Mayberry, N.C., fictional setting for “The Andy Griffith Show,” was a state of mind, not a place. It was a blend of corn and Camelot, a town where time stood still, and people, too.
“The backbone of our show was love,” Griffith said on “Donahue” recently. “There’s something about Mayberry and Mayberry folk that never leaves you.”
It’s easy to get soppy about this. But see for yourself when NBC airs “Return to Mayberry” at 9 p.m. Sunday on Channels 4, 36 and 39, a TV movie reviving the characters and gentle whimsy of a series that ran on CBS from 1960 to 1968. It’s less a comedy than a warmedy. I watched it for two hours with a smile on my face.
Mayberrians aren’t much different in the era of Ronald Reagan than they were under John Kennedy and Lyndon Johnson, almost as if Sheriff Andy Taylor (Griffith) and the rest of the “tayown” had gone on an extended fishing trip and returned nearly intact.
Oh, Aunt Bee isn’t around (Griffith said Frances Bavier, who played her, was too ill to participate). And barber Floyd Lawson is absent (Howard McNear, the actor who played him, is dead). Almost everyone else is back, though.
Guileless, eternally happy Gomer (Jim Nabors) and Goober (George Lindsey) have opened a garage. Andy’s son, little Opie (Ron Howard, now a successful movie director), is now a bigger Opie, with an expectant wife and a job as editor of the paper. Andy’s bumbling, self-destructing deputy, Barney Fife (Don Knotts), is acting sheriff and running for the job in the coming election. Says Gomer: “He hasn’t done nothing stupid now fer . . . oh, about a month.”
Meanwhile, Andy has spent the last 20 years as a postal inspector in Cleveland. Not that everyone noticed.
“How come we ain’t laid eyes on you lately?” asks Briscoe Darling (Denver Pyle).
“I been outta town 20 years,” replies Andy.
“I guess that partly explains it,” says Briscoe Darling.
It seems that Andy has returned to Mayberry to run for sheriff himself, but unselfishly changes his mind when he learns of Barney’s plans. “Doggone,” says Gomer. “Double doggone,” adds Goober.
Poor Barney has his hands full trying to figure out why a monster--"a big, ol’ ugly thang” with horns--keeps appearing in the lake. You can depend on Barney bungling the investigation and Andy helping him save face.
If Nielsen ratings are a measure, Americans love TV revivals, probably because they return us to times we recall being less complex and less threatening. Phil Donahue told Griffith that TV series like “The Andy Griffith Show” reflect the way we were. More likely, they reflect the way we wish we were.
During those eight years that the sun shone on Mayberry, John Kennedy faced the Bay of Pigs and the Cuban Missile Crisis and was assassinated by Lee Harvey Oswald. Lyndon Johnson plunged the United States deeper into Vietnam, and Dr. Martin Luther King Jr. and Robert Kennedy were murdered. Times were no prettier then than now.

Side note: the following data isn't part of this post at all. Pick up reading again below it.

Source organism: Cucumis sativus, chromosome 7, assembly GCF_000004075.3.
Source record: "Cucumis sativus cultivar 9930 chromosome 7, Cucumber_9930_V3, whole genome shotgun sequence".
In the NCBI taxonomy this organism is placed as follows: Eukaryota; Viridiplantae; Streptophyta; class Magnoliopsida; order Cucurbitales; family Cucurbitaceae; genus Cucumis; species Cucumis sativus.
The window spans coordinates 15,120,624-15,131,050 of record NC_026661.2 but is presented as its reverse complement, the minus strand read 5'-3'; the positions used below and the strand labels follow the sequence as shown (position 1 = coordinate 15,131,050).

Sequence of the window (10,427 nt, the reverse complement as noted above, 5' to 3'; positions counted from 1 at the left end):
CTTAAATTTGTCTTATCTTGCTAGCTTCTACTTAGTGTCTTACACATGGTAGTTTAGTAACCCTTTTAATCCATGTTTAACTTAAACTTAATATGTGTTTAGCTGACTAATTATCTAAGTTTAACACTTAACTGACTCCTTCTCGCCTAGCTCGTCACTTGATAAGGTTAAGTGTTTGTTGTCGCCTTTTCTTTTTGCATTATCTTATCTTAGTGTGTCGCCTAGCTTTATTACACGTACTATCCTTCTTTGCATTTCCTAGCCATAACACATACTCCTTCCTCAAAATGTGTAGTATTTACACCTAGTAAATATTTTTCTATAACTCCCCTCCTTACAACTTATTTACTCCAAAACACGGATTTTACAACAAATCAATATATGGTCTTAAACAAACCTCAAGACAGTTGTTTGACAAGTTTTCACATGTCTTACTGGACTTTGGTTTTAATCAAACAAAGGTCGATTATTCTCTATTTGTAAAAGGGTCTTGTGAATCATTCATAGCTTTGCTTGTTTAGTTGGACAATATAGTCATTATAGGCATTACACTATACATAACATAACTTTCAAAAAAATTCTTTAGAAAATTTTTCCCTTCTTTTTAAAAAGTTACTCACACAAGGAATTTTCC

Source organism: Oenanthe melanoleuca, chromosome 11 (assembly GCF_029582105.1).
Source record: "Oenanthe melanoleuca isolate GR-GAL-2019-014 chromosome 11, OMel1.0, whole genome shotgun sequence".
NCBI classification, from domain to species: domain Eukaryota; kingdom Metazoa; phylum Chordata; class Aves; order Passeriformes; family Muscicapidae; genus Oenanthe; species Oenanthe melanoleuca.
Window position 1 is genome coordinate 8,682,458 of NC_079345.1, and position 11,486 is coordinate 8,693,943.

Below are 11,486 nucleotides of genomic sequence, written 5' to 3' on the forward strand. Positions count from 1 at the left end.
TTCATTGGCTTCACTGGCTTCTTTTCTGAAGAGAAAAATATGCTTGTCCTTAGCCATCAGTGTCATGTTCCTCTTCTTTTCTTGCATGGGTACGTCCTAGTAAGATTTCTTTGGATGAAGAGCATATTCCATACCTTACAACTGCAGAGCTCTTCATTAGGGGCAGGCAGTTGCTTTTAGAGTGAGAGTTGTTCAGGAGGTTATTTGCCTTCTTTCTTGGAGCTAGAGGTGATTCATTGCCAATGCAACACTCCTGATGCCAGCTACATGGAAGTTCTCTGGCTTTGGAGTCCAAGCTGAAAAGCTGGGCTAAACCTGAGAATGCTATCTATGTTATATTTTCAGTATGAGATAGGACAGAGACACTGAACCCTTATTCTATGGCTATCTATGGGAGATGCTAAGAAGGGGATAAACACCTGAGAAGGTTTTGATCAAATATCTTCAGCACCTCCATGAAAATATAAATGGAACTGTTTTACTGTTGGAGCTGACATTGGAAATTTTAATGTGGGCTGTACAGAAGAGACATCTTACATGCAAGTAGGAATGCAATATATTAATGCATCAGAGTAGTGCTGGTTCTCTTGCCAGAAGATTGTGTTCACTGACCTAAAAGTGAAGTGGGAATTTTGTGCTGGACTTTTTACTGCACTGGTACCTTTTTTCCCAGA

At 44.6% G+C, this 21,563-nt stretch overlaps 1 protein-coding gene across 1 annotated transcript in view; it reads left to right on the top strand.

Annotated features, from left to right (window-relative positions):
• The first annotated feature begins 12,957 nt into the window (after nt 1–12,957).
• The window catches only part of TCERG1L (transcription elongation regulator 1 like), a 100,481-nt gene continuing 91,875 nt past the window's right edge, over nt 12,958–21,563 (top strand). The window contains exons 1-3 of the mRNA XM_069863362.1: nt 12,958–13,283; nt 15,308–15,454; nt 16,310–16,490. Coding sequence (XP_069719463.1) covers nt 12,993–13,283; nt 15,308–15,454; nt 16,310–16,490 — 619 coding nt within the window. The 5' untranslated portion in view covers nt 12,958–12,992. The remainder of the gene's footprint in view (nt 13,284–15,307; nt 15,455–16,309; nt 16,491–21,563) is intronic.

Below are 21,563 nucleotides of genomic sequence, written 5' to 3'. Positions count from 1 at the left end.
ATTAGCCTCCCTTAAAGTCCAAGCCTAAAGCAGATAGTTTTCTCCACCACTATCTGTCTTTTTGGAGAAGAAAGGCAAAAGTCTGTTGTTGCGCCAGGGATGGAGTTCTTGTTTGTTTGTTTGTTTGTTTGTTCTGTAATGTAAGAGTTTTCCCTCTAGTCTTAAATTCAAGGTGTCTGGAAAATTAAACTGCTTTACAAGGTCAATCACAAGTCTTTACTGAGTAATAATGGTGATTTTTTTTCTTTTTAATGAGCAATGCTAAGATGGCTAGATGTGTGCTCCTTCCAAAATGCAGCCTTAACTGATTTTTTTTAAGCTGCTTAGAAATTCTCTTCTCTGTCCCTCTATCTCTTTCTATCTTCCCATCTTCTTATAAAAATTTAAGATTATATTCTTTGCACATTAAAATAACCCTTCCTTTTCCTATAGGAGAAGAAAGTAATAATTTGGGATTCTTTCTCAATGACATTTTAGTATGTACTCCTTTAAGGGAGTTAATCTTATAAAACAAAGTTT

And even if revivals are big box office, they seldom succeed artistically. Jeannie the genie didn’t. Beaver Cleaver didn’t. Perry Mason didn’t. And so on and so on. “Return to Mayberry,” though, is a bull’s-eye.
One reason is that the turf is familiar to director Bob Sweeney and writers Harvey Bullock and Everett Greenbaum, who are Griffith show alumni. Another is that the characters are still true to themselves and the cast true to the characters.
Betty Lynn is back as Barney’s girl, Thelma Lou; Jack Dodson as Andy’s pal, Howard Sprague; Hal Smith as town drunk Otis Campbell (now on the wagon); Howard Morris as no-good Ernest T. Bass and Aneta Corsaut as Andy’s wife, Helen.
Andy Griffith still fits in Mayberry as the town’s most credible asset, a thoughtful, patient, all-knowing, homespun sage who prefers listening to lecturing.
Barney: Women are a lot like trolley cars. You miss one, there’s another one come along every minute.
Andy: Every minute.
And Knotts still fits. It’s impossible to write an unfunny line for a man whose body looks like it was squeezed from a tube. Adoring audiences can’t wait to laugh at him. You saw it when he appeared with Griffith on “Donahue” along with Nabors and Lindsey. Knotts would open his mouth to say something serious as Donahue’s audience awaited his words, poised to giggle.
Several in the audience observed that there is “something about that place” called Mayberry, something they couldn’t quite define. True. Small towns are rock chic these days. There are small towns in the songs of Springsteen, John Cougar Mellencamp and others, but only one small town where there is a sheriff without crime and people mean it when they say golly.
Doggone. Double doggone.